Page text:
For the most part, I’m ok.
But then

a silence will settle and
an ache
will radiate
from the center of my ribcage

twisting lungs & larynx into suffocating lumps
curdling memories along the sour synaptic connection
     between digestive and cerebral systems
detonating dormant tear ducts

and surfacing
like a hundred subtle stab wounds
on my desolate skin.

Several Days After Watching “The Pianist”

burned into my retinas

rage and sorrow
still splintering within my rib cage

a dizziness whizzing between grey matter
diving the depths of

limbs heavy with the burden to break
the cycle of centuries

a dry mouth and fingers
weary of words

ears ringing an echo of
Moonlight Sonata


Declaring War

“The Constitution grants Congress the sole power to declare war…. Congress approved its last formal declaration of war during World War II. Since that time it has agreed to resolutions authorizing the use of military force and continues to shape U.S. military policy through appropriations and oversight.”1

Since 1942
our government has decided that
no longer need be declared.
War is bad.
We are not at war.
We merely “authorize the use of military force.”

And, oh, what force we have authorized!
We, the strongest military on earth,
with nearly 800 bases in over 70 countries2
who spend more on our military than the next 9 nations combined.3

How many millions of
bombs have been dropped
lands leveled
lives tortured, trammeled, taken
in our non-wars?

We are at war.
We have always been at war,
even if we don’t declare it as war
or if we declare it as war on an abstraction.

We are at war.
Not against terrorism
because war is terrorism
and our empire was built on terrorism
and terrorism begets terrorism.

We are at war
with nations,
with humans,
with life itself.

This is not a new war.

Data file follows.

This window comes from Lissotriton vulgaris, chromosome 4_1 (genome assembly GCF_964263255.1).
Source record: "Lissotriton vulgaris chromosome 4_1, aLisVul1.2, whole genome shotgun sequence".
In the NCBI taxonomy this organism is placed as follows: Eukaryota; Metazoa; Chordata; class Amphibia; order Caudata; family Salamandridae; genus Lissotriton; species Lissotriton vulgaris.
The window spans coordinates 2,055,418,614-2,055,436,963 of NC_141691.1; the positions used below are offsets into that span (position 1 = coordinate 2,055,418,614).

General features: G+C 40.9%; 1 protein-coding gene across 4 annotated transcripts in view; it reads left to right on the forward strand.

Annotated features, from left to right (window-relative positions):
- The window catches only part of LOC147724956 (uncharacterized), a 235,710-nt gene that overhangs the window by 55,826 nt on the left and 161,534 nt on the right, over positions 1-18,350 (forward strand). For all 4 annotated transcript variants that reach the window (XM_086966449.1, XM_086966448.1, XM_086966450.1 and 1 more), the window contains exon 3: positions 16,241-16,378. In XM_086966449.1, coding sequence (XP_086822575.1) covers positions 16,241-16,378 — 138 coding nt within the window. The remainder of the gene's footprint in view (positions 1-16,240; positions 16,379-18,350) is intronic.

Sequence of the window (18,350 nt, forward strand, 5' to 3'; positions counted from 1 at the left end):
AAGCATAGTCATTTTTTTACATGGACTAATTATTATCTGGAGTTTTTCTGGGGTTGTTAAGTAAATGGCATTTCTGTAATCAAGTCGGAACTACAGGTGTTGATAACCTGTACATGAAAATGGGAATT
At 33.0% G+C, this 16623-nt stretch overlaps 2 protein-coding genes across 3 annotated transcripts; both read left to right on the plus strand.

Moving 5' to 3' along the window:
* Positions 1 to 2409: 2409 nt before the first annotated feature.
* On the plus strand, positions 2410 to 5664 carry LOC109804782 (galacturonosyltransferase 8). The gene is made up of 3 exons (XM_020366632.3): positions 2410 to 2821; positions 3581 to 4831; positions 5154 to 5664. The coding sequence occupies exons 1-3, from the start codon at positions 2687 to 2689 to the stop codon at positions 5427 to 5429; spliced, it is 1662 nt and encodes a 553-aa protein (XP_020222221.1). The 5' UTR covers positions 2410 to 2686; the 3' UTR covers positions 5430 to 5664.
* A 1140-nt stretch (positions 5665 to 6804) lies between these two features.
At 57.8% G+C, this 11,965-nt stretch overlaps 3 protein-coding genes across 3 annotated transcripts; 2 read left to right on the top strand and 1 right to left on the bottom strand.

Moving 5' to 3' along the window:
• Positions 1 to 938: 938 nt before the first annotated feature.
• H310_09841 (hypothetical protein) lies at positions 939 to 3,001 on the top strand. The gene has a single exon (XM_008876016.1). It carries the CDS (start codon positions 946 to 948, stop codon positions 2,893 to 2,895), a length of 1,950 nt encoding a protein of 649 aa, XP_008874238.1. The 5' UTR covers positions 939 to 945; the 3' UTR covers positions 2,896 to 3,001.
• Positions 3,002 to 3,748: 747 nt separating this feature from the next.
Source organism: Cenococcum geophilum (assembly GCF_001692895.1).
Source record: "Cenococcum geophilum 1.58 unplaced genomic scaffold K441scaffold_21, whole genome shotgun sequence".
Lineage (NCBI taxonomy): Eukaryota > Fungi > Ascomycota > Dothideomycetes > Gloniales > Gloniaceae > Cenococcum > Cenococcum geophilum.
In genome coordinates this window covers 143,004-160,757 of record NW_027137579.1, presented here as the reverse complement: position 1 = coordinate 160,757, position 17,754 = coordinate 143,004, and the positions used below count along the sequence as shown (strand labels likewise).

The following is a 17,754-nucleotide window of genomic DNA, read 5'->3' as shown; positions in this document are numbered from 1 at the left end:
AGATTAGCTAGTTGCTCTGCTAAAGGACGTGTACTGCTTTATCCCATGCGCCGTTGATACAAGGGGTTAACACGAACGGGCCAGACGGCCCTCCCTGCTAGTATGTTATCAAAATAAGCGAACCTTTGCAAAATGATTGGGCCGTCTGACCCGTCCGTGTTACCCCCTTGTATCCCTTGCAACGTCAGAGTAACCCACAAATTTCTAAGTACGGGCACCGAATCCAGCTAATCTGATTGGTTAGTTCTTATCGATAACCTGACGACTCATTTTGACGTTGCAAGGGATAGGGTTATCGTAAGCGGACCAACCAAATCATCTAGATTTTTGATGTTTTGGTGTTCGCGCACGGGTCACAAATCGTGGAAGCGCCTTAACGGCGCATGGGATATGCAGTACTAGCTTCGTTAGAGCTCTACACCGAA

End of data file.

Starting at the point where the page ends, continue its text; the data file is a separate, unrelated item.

It is an escalation of an old war.
And I do not rest assured
by Congress’

When you live
in the most powerful country on the planet
whose government designs death with impunity,
it is your duty to speak up for those who
do not live.

It is our duty
to call it what it is
declare war.



Always & Forever

At some points I trust you completely,
At others, not at all—

Who are you,
beautiful stranger?
And who am I?
And what is love?
And is it enough that we ask the same questions,
or must we wait for answers?

My heart and lungs run ahead
while my mind lags behind
and gets lost trying to find
reason in an unreasonable feeling.

A feeling I’ve felt before—
sort of
not quite.
No, never quite the same.

Is there
a First and a Last Love?
Is the quest for
One True Love
a fool’s errand illusion?

I want to imagine you have
no past
only a future
with me.
Because if we acknowledge our
past loves
that must mean that the
present love
is woefully un-unique
and could dissolve at any moment.

How can we trust anything in this ephemeral existence?

Sure, the cloud’s condensation cycles
down – in – up – around – through
the Earth and the Atmosphere
& forever.

It’s never gone.
But it’s never the same.

At some points I trust you completely,
At others, not at all—
and ever-changing.


This is a “found poem,” composed of words and phrases seen on signs at various actions in Chicago on April 1, 2016 as part of a one-day Chicago Teachers Union strike.

Mr. Rahm the Rat Mayor,
Mr. Burns/Rauner Governor,

Go furlough yourselves!
Why do you want children to suffer?
You can’t put students first when you put teachers last.
Teachers make all other professions possible.

We pay our taxes, you pay for schools!
Fund schools not prisons.
Fund mental health not corporate wealth.
Fund black futures.

Tax the rich.
Stop the cuts.
Stop deportations.
Stop cheating our children.

Dumbledore would never let this happen!

We’re no fools. You’re the ones killing our schools!
Broke on purpose.

Class wars.
The unions strike back!
The force is strong in CTU.
¡El pueblo unído jamás será vencido!

We demand:
Fair contract now!
Equitable funding for ALL schools!
Elected school board now!


Sorry for the inconvenience–we are trying to save the world.